>>
>>1232858
Get a tablet-size Lipo cell and appropriate charging and discharging circuits and cram them in the casing, it should barely be another 6mm thickness.
>>
>>1232871
Wait, I'll still probably want to amplify both channels since I'll give installing two speakers a go, so I'll stick to using 1 comparator and whatever dual opamp I can pick, which also means I can stack a couple of OPA2134s if 1 can't handle the power. This circuit is just looking better and better. I'll buy the speakers tomorrow or the day after, so then I'll see what I can do. My circuit is also strictly on a 5V power supply with 2.5V ground rail, meaning a of of the opamps I've been spying won't work because they require 10V between Vin and Vout.
>>
>>1232872
Yeah dude like I said I'm a total newb
Can you elaborate more?
>>
How does one stop being a brainlet?
>>
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>>1232886
By looking at this image.
>>
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>>1232871
>getting the most out of
Then you want the AN7511. It's got a bridged output and runs off a 5V supply. Just add resistive attenuators and source switching.
The other option would be to add a single op amp and power stage like Pic related, then you can go as big as you like with the output transistors. Cleverly, they use the op-amp's internal output transistors as drivers for the power stage. It probably won't be all that efficient without carefully tuning the bias resistors, but it would work.
>stack
Small-signal op amps are designed to drive rather higher output impedances and lower currents than a speaker requires. You'll spend fifty kiwibux on op amps at that rate.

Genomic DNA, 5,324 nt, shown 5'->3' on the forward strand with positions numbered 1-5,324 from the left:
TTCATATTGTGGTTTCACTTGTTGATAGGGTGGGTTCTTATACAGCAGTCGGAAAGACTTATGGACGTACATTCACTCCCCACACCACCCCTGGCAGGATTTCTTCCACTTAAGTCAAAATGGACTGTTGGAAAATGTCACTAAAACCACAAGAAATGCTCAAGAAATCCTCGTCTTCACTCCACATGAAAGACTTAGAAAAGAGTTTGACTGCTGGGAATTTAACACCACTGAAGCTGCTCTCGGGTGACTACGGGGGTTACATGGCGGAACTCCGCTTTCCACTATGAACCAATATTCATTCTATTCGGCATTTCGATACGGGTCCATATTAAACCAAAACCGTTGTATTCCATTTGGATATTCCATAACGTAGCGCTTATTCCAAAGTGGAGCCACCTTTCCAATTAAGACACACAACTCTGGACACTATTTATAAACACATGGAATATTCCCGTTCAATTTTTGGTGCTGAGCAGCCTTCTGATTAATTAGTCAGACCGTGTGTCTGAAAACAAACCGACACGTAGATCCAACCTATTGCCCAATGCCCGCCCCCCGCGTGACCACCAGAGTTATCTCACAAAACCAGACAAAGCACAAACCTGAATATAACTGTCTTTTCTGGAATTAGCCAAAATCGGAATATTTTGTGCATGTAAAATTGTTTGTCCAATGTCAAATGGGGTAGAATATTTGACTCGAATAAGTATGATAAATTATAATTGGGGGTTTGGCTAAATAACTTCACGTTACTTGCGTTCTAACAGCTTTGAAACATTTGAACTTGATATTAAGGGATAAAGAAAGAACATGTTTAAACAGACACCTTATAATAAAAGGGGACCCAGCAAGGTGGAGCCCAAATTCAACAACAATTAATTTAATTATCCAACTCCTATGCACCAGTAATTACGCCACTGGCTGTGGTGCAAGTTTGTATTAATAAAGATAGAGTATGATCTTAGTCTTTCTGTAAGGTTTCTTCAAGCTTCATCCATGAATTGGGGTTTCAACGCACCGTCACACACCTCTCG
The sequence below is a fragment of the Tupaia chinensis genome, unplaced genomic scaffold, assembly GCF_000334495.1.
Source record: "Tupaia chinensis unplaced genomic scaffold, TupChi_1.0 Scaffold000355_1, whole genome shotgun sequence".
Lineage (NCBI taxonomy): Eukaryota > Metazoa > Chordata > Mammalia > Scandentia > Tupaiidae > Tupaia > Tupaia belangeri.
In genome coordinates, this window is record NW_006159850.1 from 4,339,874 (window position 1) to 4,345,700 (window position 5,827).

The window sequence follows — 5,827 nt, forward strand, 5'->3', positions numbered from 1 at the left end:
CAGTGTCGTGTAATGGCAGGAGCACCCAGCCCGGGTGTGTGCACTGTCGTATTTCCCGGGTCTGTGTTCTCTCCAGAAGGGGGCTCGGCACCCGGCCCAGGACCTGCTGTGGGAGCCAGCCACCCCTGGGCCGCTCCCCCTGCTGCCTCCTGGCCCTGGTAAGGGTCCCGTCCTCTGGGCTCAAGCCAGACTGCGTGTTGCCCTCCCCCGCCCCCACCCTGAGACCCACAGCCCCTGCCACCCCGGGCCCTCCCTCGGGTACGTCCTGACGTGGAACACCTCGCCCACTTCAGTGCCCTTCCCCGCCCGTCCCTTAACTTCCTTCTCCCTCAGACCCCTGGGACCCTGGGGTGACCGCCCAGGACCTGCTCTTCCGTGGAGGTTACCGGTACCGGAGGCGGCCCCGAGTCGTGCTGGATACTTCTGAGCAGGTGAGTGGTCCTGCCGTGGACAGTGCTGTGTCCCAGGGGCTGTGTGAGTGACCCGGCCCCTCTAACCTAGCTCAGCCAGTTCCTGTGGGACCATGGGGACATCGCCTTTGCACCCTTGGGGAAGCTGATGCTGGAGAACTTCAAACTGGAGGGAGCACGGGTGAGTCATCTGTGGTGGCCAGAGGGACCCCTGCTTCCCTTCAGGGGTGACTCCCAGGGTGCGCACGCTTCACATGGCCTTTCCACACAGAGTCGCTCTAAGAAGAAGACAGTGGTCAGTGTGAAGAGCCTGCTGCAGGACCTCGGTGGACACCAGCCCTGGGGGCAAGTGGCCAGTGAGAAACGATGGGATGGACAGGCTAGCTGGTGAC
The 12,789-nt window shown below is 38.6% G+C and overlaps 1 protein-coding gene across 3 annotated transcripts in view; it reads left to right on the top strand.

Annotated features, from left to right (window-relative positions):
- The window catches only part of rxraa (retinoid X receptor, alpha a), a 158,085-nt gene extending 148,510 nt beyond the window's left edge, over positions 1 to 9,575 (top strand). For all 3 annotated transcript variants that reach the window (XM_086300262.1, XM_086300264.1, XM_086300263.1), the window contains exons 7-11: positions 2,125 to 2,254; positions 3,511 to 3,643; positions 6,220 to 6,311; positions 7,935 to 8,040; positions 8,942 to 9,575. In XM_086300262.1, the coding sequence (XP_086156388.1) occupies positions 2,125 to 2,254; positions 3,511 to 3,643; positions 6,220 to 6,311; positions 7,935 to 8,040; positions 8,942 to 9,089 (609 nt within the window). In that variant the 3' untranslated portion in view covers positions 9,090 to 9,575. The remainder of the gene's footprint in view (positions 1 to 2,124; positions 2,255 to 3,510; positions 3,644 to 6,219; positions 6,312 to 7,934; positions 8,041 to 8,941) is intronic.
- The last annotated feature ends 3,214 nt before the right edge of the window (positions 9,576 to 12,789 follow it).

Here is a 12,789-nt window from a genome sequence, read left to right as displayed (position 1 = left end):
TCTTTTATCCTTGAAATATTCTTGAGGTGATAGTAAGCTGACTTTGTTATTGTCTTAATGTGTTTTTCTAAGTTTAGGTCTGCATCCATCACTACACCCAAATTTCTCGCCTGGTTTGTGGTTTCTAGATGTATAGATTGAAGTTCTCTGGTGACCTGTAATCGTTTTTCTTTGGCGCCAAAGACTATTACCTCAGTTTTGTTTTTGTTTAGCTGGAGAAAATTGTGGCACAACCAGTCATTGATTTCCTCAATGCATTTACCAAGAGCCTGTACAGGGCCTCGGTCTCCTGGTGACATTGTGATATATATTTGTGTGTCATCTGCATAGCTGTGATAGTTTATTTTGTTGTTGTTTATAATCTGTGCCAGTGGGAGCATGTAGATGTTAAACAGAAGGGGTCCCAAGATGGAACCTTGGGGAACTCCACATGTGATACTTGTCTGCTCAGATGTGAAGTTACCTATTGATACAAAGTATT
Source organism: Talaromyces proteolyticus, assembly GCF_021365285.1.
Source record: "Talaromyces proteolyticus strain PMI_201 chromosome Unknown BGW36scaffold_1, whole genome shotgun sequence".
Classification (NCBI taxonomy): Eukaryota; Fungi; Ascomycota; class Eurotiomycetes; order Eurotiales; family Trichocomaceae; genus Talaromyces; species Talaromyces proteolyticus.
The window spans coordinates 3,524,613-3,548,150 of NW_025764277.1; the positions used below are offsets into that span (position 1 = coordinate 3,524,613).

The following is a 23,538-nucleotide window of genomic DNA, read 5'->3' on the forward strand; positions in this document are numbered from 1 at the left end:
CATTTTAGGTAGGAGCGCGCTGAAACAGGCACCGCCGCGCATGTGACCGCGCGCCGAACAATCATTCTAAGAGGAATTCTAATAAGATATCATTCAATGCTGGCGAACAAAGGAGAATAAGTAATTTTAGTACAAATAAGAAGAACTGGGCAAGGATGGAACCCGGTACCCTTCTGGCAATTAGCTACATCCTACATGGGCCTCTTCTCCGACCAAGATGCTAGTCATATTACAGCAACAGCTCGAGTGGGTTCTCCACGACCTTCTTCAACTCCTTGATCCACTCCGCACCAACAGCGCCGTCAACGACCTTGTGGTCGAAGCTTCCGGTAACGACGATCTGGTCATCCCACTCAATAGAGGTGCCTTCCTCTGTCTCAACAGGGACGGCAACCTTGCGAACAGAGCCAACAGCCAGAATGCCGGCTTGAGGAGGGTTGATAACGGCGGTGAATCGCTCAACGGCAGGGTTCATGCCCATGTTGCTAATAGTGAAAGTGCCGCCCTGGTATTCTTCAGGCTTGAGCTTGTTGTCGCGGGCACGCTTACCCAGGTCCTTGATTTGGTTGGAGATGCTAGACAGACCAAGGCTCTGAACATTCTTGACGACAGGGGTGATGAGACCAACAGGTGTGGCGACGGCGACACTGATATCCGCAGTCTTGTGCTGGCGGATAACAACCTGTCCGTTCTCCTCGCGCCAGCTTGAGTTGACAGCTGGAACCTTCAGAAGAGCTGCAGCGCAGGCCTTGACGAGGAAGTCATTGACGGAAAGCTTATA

>>
>>1233021
Those AN7511s are a little on the "I don't want to spend $12 on something that I don't have to", but so is buying another three transistors plus the opamps I already own. I'll check out the fidelity of a CE amp, and if that fails I'll see what the power booster sounds like with BC54s and BC55s at low amplitude as a test.
>>
>>1233032
I thought you had a heap of complementary PNPs and NPNs? If you don't, you should.
I have to ask, anon. What's the context? Is this some sort of Jaycar contest? Is there some qt3.14 at the coffee shop who's offered you an evening of wild sensual pleasures for succeeding in this endeavor? Did you lose a bet?
>>
>>1233063
Nah, just trying to go local for this one. Suplustronics have better prices but worse selection when it comes to opamps. I also have a Jaycar gift card to empty. I got a hundred BC5XXs, 1 TO-220 NPN, 1 TO-220 Darlington PNP (which I'll probably use on a continuity detector or something), a couple of 2N2222s, and a bunch of switches and garbage, along with a couple of opamps. I plan on getting a stockpile of all sorts of components soon, but shipping here takes a month and I've got my mid-semester break in 2 weeks, so I'm in a bit of a bind on that front. If people still care about the wiki someone made, maybe we could make a list of good parts to stockpile there?